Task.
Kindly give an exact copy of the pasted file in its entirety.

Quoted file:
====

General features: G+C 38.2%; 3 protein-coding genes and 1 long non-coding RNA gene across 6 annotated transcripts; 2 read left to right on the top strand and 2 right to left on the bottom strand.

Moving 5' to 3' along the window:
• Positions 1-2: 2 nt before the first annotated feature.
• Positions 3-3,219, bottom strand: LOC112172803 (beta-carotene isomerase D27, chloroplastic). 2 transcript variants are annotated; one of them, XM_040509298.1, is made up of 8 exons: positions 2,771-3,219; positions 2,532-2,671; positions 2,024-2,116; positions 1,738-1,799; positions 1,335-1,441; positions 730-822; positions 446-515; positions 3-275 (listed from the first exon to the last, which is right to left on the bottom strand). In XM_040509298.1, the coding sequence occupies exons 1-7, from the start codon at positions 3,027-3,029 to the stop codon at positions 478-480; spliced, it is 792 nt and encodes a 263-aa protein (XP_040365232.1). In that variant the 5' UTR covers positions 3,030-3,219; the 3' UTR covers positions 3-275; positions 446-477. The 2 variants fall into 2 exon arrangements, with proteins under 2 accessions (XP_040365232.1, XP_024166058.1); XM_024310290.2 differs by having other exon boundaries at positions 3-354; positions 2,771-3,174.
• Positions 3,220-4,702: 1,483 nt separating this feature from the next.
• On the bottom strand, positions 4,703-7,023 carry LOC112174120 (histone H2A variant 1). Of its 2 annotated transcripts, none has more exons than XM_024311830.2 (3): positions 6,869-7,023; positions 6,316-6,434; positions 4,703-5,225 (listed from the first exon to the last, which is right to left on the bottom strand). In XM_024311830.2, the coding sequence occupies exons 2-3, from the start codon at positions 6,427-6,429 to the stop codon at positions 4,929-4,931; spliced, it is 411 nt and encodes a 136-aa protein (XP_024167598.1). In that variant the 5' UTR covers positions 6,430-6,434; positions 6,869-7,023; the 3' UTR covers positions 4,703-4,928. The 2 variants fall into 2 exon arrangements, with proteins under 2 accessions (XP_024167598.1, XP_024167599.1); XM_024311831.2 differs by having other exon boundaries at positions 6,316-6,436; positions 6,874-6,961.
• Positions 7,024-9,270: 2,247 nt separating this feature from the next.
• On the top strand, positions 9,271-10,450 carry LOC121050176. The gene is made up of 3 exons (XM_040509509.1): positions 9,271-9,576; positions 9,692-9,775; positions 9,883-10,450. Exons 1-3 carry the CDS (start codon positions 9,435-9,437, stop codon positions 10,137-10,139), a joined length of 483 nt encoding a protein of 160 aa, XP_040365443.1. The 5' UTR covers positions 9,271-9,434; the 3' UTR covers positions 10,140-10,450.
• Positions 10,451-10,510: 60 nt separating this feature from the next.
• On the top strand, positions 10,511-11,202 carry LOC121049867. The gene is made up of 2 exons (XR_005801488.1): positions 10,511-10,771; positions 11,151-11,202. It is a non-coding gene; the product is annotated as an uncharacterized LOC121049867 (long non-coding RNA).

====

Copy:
General features: G+C 38.2%; 3 protein-coding genes and 1 long non-coding RNA gene across 6 annotated transcripts; 2 read left to right on the top strand and 2 right to left on the bottom strand.

Moving 5' to 3' along the window:
• Positions 1-2: 2 nt before the first annotated feature.
• Positions 3-3,219, bottom strand: LOC112172803 (beta-carotene isomerase D27, chloroplastic). 2 transcript variants are annotated; one of them, XM_040509298.1, is made up of 8 exons: positions 2,771-3,219; positions 2,532-2,671; positions 2,024-2,116; positions 1,738-1,799; positions 1,335-1,441; positions 730-822; positions 446-515; positions 3-275 (listed from the first exon to the last, which is right to left on the bottom strand). In XM_040509298.1, the coding sequence occupies exons 1-7, from the start codon at positions 3,027-3,029 to the stop codon at positions 478-480; spliced, it is 792 nt and encodes a 263-aa protein (XP_040365232.1). In that variant the 5' UTR covers positions 3,030-3,219; the 3' UTR covers positions 3-275; positions 446-477. The 2 variants fall into 2 exon arrangements, with proteins under 2 accessions (XP_040365232.1, XP_024166058.1); XM_024310290.2 differs by having other exon boundaries at positions 3-354; positions 2,771-3,174.
• Positions 3,220-4,702: 1,483 nt separating this feature from the next.
• On the bottom strand, positions 4,703-7,023 carry LOC112174120 (histone H2A variant 1). Of its 2 annotated transcripts, none has more exons than XM_024311830.2 (3): positions 6,869-7,023; positions 6,316-6,434; positions 4,703-5,225 (listed from the first exon to the last, which is right to left on the bottom strand). In XM_024311830.2, the coding sequence occupies exons 2-3, from the start codon at positions 6,427-6,429 to the stop codon at positions 4,929-4,931; spliced, it is 411 nt and encodes a 136-aa protein (XP_024167598.1). In that variant the 5' UTR covers positions 6,430-6,434; positions 6,869-7,023; the 3' UTR covers positions 4,703-4,928. The 2 variants fall into 2 exon arrangements, with proteins under 2 accessions (XP_024167598.1, XP_024167599.1); XM_024311831.2 differs by having other exon boundaries at positions 6,316-6,436; positions 6,874-6,961.
• Positions 7,024-9,270: 2,247 nt separating this feature from the next.
• On the top strand, positions 9,271-10,450 carry LOC121050176. The gene is made up of 3 exons (XM_040509509.1): positions 9,271-9,576; positions 9,692-9,775; positions 9,883-10,450. Exons 1-3 carry the CDS (start codon positions 9,435-9,437, stop codon positions 10,137-10,139), a joined length of 483 nt encoding a protein of 160 aa, XP_040365443.1. The 5' UTR covers positions 9,271-9,434; the 3' UTR covers positions 10,140-10,450.
• Positions 10,451-10,510: 60 nt separating this feature from the next.
• On the top strand, positions 10,511-11,202 carry LOC121049867. The gene is made up of 2 exons (XR_005801488.1): positions 10,511-10,771; positions 11,151-11,202. It is a non-coding gene; the product is annotated as an uncharacterized LOC121049867 (long non-coding RNA).